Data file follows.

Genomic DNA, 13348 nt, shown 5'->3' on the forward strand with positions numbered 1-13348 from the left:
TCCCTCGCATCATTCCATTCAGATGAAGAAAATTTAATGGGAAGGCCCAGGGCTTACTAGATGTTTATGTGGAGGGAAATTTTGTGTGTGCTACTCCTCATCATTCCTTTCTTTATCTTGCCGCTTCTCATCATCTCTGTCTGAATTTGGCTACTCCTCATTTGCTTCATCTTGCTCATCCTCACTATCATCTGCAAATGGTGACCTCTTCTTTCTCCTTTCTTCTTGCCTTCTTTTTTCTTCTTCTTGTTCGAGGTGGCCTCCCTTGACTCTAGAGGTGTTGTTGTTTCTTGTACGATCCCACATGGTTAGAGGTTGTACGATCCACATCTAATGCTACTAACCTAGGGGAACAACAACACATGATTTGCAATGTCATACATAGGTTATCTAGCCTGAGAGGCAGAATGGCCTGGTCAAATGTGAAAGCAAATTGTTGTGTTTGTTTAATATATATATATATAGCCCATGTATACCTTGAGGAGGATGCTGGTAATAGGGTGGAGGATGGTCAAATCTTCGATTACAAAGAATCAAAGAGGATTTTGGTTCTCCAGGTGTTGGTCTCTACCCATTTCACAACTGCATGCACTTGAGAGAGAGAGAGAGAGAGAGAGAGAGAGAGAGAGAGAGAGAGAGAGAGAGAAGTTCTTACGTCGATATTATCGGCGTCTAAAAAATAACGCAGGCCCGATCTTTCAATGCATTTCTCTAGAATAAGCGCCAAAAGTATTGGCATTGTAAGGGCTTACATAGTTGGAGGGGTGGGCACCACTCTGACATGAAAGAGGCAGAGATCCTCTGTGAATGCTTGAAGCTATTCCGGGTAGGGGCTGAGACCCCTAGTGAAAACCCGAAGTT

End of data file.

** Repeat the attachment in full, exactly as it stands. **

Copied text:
Genomic DNA, 13348 nt, shown 5'->3' on the forward strand with positions numbered 1-13348 from the left:
TCCCTCGCATCATTCCATTCAGATGAAGAAAATTTAATGGGAAGGCCCAGGGCTTACTAGATGTTTATGTGGAGGGAAATTTTGTGTGTGCTACTCCTCATCATTCCTTTCTTTATCTTGCCGCTTCTCATCATCTCTGTCTGAATTTGGCTACTCCTCATTTGCTTCATCTTGCTCATCCTCACTATCATCTGCAAATGGTGACCTCTTCTTTCTCCTTTCTTCTTGCCTTCTTTTTTCTTCTTCTTGTTCGAGGTGGCCTCCCTTGACTCTAGAGGTGTTGTTGTTTCTTGTACGATCCCACATGGTTAGAGGTTGTACGATCCACATCTAATGCTACTAACCTAGGGGAACAACAACACATGATTTGCAATGTCATACATAGGTTATCTAGCCTGAGAGGCAGAATGGCCTGGTCAAATGTGAAAGCAAATTGTTGTGTTTGTTTAATATATATATATATAGCCCATGTATACCTTGAGGAGGATGCTGGTAATAGGGTGGAGGATGGTCAAATCTTCGATTACAAAGAATCAAAGAGGATTTTGGTTCTCCAGGTGTTGGTCTCTACCCATTTCACAACTGCATGCACTTGAGAGAGAGAGAGAGAGAGAGAGAGAGAGAGAGAGAGAGAGAGAGAGAGAGAAGTTCTTACGTCGATATTATCGGCGTCTAAAAAATAACGCAGGCCCGATCTTTCAATGCATTTCTCTAGAATAAGCGCCAAAAGTATTGGCATTGTAAGGGCTTACATAGTTGGAGGGGTGGGCACCACTCTGACATGAAAGAGGCAGAGATCCTCTGTGAATGCTTGAAGCTATTCCGGGTAGGGGCTGAGACCCCTAGTGAAAACCCGAAGTT